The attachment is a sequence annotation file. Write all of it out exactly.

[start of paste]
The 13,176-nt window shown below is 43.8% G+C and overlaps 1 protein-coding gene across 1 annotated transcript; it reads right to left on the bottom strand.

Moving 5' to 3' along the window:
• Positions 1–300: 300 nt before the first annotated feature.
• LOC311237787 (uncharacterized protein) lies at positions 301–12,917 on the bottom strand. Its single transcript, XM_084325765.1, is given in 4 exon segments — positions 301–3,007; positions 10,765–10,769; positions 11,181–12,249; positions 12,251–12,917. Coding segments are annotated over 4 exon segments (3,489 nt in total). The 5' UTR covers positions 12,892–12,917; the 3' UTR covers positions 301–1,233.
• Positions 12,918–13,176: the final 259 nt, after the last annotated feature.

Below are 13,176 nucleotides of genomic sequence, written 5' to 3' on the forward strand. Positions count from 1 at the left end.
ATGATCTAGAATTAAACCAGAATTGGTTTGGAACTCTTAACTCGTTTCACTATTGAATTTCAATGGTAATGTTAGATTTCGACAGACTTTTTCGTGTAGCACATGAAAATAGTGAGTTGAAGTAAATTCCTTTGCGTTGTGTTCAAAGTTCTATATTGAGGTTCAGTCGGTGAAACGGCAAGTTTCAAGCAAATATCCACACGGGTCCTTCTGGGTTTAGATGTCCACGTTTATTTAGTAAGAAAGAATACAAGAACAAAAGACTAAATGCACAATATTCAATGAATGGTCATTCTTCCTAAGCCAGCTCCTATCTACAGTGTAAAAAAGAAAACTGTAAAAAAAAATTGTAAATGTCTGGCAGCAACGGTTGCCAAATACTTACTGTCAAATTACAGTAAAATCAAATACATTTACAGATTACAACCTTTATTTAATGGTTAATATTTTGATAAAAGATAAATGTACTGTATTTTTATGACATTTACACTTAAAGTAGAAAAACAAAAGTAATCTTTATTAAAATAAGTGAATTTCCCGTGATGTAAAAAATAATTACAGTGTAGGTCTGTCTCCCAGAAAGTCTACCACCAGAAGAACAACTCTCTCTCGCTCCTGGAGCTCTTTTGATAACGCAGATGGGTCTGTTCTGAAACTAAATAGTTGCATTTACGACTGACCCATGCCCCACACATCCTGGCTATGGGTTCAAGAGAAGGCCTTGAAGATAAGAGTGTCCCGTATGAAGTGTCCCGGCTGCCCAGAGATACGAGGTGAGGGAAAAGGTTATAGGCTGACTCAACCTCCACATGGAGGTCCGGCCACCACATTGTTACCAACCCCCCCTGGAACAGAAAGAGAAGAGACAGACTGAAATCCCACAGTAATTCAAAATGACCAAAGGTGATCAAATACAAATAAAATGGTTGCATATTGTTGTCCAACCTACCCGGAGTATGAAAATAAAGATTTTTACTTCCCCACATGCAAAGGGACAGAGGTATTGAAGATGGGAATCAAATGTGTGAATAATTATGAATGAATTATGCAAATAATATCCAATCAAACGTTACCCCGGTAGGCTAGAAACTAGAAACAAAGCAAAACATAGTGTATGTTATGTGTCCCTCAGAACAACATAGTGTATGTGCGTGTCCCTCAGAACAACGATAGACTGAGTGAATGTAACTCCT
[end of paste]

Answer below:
The 13,176-nt window shown below is 43.8% G+C and overlaps 1 protein-coding gene across 1 annotated transcript; it reads right to left on the bottom strand.

Moving 5' to 3' along the window:
• Positions 1–300: 300 nt before the first annotated feature.
• LOC311237787 (uncharacterized protein) lies at positions 301–12,917 on the bottom strand. Its single transcript, XM_084325765.1, is given in 4 exon segments — positions 301–3,007; positions 10,765–10,769; positions 11,181–12,249; positions 12,251–12,917. Coding segments are annotated over 4 exon segments (3,489 nt in total). The 5' UTR covers positions 12,892–12,917; the 3' UTR covers positions 301–1,233.
• Positions 12,918–13,176: the final 259 nt, after the last annotated feature.

Below are 13,176 nucleotides of genomic sequence, written 5' to 3' on the forward strand. Positions count from 1 at the left end.
ATGATCTAGAATTAAACCAGAATTGGTTTGGAACTCTTAACTCGTTTCACTATTGAATTTCAATGGTAATGTTAGATTTCGACAGACTTTTTCGTGTAGCACATGAAAATAGTGAGTTGAAGTAAATTCCTTTGCGTTGTGTTCAAAGTTCTATATTGAGGTTCAGTCGGTGAAACGGCAAGTTTCAAGCAAATATCCACACGGGTCCTTCTGGGTTTAGATGTCCACGTTTATTTAGTAAGAAAGAATACAAGAACAAAAGACTAAATGCACAATATTCAATGAATGGTCATTCTTCCTAAGCCAGCTCCTATCTACAGTGTAAAAAAGAAAACTGTAAAAAAAAATTGTAAATGTCTGGCAGCAACGGTTGCCAAATACTTACTGTCAAATTACAGTAAAATCAAATACATTTACAGATTACAACCTTTATTTAATGGTTAATATTTTGATAAAAGATAAATGTACTGTATTTTTATGACATTTACACTTAAAGTAGAAAAACAAAAGTAATCTTTATTAAAATAAGTGAATTTCCCGTGATGTAAAAAATAATTACAGTGTAGGTCTGTCTCCCAGAAAGTCTACCACCAGAAGAACAACTCTCTCTCGCTCCTGGAGCTCTTTTGATAACGCAGATGGGTCTGTTCTGAAACTAAATAGTTGCATTTACGACTGACCCATGCCCCACACATCCTGGCTATGGGTTCAAGAGAAGGCCTTGAAGATAAGAGTGTCCCGTATGAAGTGTCCCGGCTGCCCAGAGATACGAGGTGAGGGAAAAGGTTATAGGCTGACTCAACCTCCACATGGAGGTCCGGCCACCACATTGTTACCAACCCCCCCTGGAACAGAAAGAGAAGAGACAGACTGAAATCCCACAGTAATTCAAAATGACCAAAGGTGATCAAATACAAATAAAATGGTTGCATATTGTTGTCCAACCTACCCGGAGTATGAAAATAAAGATTTTTACTTCCCCACATGCAAAGGGACAGAGGTATTGAAGATGGGAATCAAATGTGTGAATAATTATGAATGAATTATGCAAATAATATCCAATCAAACGTTACCCCGGTAGGCTAGAAACTAGAAACAAAGCAAAACATAGTGTATGTTATGTGTCCCTCAGAACAACATAGTGTATGTGCGTGTCCCTCAGAACAACGATAGACTGAGTGAATGTAACTCCT